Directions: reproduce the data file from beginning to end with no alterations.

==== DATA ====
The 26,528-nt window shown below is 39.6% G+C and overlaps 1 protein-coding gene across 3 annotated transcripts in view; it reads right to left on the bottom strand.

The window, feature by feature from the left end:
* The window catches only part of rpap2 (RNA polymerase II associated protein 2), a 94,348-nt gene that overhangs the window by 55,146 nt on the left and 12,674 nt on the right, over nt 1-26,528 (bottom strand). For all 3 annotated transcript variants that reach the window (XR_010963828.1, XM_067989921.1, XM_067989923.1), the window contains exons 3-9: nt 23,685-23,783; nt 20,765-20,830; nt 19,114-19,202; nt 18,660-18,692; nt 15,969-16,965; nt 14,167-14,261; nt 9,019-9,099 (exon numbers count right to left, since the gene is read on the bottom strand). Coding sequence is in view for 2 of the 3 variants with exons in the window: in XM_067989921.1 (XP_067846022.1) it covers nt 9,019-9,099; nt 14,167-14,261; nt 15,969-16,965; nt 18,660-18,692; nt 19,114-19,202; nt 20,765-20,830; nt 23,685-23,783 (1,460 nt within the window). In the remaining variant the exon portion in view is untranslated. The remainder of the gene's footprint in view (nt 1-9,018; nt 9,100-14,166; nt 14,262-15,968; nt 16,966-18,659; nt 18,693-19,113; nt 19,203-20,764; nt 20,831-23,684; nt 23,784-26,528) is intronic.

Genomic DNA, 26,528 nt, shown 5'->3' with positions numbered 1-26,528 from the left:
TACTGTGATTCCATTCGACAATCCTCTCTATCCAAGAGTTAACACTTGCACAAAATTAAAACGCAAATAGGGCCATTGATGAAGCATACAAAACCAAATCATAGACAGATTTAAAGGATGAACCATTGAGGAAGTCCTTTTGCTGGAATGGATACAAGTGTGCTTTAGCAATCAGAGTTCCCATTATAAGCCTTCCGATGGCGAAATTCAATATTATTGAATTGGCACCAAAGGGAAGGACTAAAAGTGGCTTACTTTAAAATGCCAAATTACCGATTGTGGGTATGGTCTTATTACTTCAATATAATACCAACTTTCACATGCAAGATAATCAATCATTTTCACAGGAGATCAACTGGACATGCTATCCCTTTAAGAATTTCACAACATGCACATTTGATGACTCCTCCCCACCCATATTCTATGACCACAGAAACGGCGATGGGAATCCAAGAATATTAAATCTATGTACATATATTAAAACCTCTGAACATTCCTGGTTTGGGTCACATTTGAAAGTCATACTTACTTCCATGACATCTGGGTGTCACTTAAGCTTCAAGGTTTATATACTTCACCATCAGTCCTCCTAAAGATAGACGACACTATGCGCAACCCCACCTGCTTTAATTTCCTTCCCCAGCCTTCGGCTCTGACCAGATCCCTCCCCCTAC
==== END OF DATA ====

The 26,528-nt window shown below is 39.6% G+C and overlaps 1 protein-coding gene across 3 annotated transcripts in view; it reads right to left on the bottom strand.

The window, feature by feature from the left end:
* The window catches only part of rpap2 (RNA polymerase II associated protein 2), a 94,348-nt gene that overhangs the window by 55,146 nt on the left and 12,674 nt on the right, over nt 1-26,528 (bottom strand). For all 3 annotated transcript variants that reach the window (XR_010963828.1, XM_067989921.1, XM_067989923.1), the window contains exons 3-9: nt 23,685-23,783; nt 20,765-20,830; nt 19,114-19,202; nt 18,660-18,692; nt 15,969-16,965; nt 14,167-14,261; nt 9,019-9,099 (exon numbers count right to left, since the gene is read on the bottom strand). Coding sequence is in view for 2 of the 3 variants with exons in the window: in XM_067989921.1 (XP_067846022.1) it covers nt 9,019-9,099; nt 14,167-14,261; nt 15,969-16,965; nt 18,660-18,692; nt 19,114-19,202; nt 20,765-20,830; nt 23,685-23,783 (1,460 nt within the window). In the remaining variant the exon portion in view is untranslated. The remainder of the gene's footprint in view (nt 1-9,018; nt 9,100-14,166; nt 14,262-15,968; nt 16,966-18,659; nt 18,693-19,113; nt 19,203-20,764; nt 20,831-23,684; nt 23,784-26,528) is intronic.

Genomic DNA, 26,528 nt, shown 5'->3' with positions numbered 1-26,528 from the left:
TACTGTGATTCCATTCGACAATCCTCTCTATCCAAGAGTTAACACTTGCACAAAATTAAAACGCAAATAGGGCCATTGATGAAGCATACAAAACCAAATCATAGACAGATTTAAAGGATGAACCATTGAGGAAGTCCTTTTGCTGGAATGGATACAAGTGTGCTTTAGCAATCAGAGTTCCCATTATAAGCCTTCCGATGGCGAAATTCAATATTATTGAATTGGCACCAAAGGGAAGGACTAAAAGTGGCTTACTTTAAAATGCCAAATTACCGATTGTGGGTATGGTCTTATTACTTCAATATAATACCAACTTTCACATGCAAGATAATCAATCATTTTCACAGGAGATCAACTGGACATGCTATCCCTTTAAGAATTTCACAACATGCACATTTGATGACTCCTCCCCACCCATATTCTATGACCACAGAAACGGCGATGGGAATCCAAGAATATTAAATCTATGTACATATATTAAAACCTCTGAACATTCCTGGTTTGGGTCACATTTGAAAGTCATACTTACTTCCATGACATCTGGGTGTCACTTAAGCTTCAAGGTTTATATACTTCACCATCAGTCCTCCTAAAGATAGACGACACTATGCGCAACCCCACCTGCTTTAATTTCCTTCCCCAGCCTTCGGCTCTGACCAGATCCCTCCCCCTAC